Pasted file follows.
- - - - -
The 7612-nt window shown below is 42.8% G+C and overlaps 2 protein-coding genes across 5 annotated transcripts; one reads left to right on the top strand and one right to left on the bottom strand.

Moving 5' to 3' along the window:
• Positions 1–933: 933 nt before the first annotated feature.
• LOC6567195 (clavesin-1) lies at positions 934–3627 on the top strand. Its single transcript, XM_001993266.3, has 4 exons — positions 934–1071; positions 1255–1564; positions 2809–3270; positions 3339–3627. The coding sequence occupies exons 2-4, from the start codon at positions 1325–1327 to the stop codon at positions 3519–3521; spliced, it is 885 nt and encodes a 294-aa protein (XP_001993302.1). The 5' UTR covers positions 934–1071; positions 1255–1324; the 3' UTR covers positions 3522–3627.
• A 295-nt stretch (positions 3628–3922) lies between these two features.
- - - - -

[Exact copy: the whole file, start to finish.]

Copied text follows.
The 7612-nt window shown below is 42.8% G+C and overlaps 2 protein-coding genes across 5 annotated transcripts; one reads left to right on the top strand and one right to left on the bottom strand.

Moving 5' to 3' along the window:
• Positions 1–933: 933 nt before the first annotated feature.
• LOC6567195 (clavesin-1) lies at positions 934–3627 on the top strand. Its single transcript, XM_001993266.3, has 4 exons — positions 934–1071; positions 1255–1564; positions 2809–3270; positions 3339–3627. The coding sequence occupies exons 2-4, from the start codon at positions 1325–1327 to the stop codon at positions 3519–3521; spliced, it is 885 nt and encodes a 294-aa protein (XP_001993302.1). The 5' UTR covers positions 934–1071; positions 1255–1324; the 3' UTR covers positions 3522–3627.
• A 295-nt stretch (positions 3628–3922) lies between these two features.